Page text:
Square Rigger Club Charity will provide the same unstinting support. the scattering of ashes. Whatever the memories we may have we must also consider the wonderful impact that the ship has had on so many young people. We move on but with much gratitude for the old ship. So, into the future, the new ship will be in service in Summer 2015, also named TS Royalist and the Square Rigger Club Charity will provide the same unstinting support. The legacy continues and we all wish the new TS Royalist equal success in the future. You will see that we have one introductory charter this year from 12th -18th September. The schedule has been revised from the one previously advised and is due to start and finish on the South Coast. At this moment there are still a few available berths. Please note also that there will be an opportunity to visit the new ship when we hold our annual AGM at Weymouth on Saturday 17th October - a note for your diary! Best wishes

Hugh Illingworth Commodore Square Rigger Club Charity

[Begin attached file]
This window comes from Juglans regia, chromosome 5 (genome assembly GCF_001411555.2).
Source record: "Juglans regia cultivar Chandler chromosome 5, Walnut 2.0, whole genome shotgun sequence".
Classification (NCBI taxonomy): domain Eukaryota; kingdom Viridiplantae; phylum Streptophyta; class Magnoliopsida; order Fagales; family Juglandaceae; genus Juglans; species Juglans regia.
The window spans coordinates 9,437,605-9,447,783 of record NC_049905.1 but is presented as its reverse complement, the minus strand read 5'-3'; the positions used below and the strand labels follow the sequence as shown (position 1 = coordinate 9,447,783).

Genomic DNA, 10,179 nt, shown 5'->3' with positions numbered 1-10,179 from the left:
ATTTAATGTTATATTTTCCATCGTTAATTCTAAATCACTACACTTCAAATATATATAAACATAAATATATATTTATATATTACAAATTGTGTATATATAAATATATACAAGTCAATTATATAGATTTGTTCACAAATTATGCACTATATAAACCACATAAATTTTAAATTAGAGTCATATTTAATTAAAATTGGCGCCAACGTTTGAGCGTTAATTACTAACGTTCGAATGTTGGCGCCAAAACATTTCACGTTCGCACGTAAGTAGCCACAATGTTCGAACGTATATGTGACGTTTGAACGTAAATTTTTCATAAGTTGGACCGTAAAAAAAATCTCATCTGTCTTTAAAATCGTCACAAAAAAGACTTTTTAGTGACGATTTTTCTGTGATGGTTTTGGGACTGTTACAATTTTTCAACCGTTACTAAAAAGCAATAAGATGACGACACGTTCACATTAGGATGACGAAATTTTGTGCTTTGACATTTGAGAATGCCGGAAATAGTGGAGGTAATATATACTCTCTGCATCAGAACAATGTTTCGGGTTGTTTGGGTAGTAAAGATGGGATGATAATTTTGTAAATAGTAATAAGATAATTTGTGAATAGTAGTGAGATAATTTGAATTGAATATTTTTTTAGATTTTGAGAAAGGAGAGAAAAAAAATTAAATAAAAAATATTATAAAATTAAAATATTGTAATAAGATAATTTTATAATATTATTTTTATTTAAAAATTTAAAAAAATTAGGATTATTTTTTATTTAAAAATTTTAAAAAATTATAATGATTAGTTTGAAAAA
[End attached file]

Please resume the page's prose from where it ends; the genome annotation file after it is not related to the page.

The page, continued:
The Love I Feel The love I feel for such a ship Is a love that will never fade It stems right back to my very first trip A journey I’m so glad I made I was nervous at first But it didn’t last for long My excitement had burst I knew I would belong While on board, you’re in a bubble With happiness, joy and lots of smiles You get away from the world and it’s troubles And sail along for miles and miles She gives people a sense of hope When times may be quite hard All you need are some lines of rope And the all important watch card The crew on board are all so great With them around, no second’s a bore They’ll think about the sea and it’s state They’ll help you learn and explore She’s given people memories of a lifetime Over 30,000 people she has served Whether it’s taking the helm or completing a climb A well done is well deserved Although we’re losing such pure beauty The memories shall never die She’s done us proud, she’s served her duty And now it’s time to say goodbye We’ve had our fun we’ve had our games She had her life she’s got her story We’ve done a lot we’ve achieved our aims May her name remain forevermore in glory The love I will feel for our new ship Is a love that will never fade It will stem right from my very fist trip A journey I’ll be so glad I made